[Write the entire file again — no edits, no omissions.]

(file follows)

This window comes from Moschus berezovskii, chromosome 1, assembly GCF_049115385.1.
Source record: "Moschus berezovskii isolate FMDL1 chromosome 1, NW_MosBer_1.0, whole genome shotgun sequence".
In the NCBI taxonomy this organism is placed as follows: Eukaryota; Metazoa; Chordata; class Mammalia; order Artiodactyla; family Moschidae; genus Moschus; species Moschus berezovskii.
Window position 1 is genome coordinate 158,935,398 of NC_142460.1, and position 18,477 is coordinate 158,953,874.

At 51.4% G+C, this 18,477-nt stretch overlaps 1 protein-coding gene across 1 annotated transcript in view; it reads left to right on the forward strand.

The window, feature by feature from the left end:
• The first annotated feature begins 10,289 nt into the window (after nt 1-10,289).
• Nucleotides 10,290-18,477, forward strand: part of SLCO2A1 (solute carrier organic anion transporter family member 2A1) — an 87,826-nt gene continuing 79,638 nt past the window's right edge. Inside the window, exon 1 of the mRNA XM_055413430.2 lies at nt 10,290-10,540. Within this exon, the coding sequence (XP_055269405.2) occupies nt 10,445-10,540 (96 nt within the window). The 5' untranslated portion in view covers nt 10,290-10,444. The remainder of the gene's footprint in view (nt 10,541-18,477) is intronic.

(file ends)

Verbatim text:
This window comes from Moschus berezovskii, chromosome 1, assembly GCF_049115385.1.
Source record: "Moschus berezovskii isolate FMDL1 chromosome 1, NW_MosBer_1.0, whole genome shotgun sequence".
In the NCBI taxonomy this organism is placed as follows: Eukaryota; Metazoa; Chordata; class Mammalia; order Artiodactyla; family Moschidae; genus Moschus; species Moschus berezovskii.
Window position 1 is genome coordinate 158,935,398 of NC_142460.1, and position 18,477 is coordinate 158,953,874.

At 51.4% G+C, this 18,477-nt stretch overlaps 1 protein-coding gene across 1 annotated transcript in view; it reads left to right on the forward strand.

The window, feature by feature from the left end:
• The first annotated feature begins 10,289 nt into the window (after nt 1-10,289).
• Nucleotides 10,290-18,477, forward strand: part of SLCO2A1 (solute carrier organic anion transporter family member 2A1) — an 87,826-nt gene continuing 79,638 nt past the window's right edge. Inside the window, exon 1 of the mRNA XM_055413430.2 lies at nt 10,290-10,540. Within this exon, the coding sequence (XP_055269405.2) occupies nt 10,445-10,540 (96 nt within the window). The 5' untranslated portion in view covers nt 10,290-10,444. The remainder of the gene's footprint in view (nt 10,541-18,477) is intronic.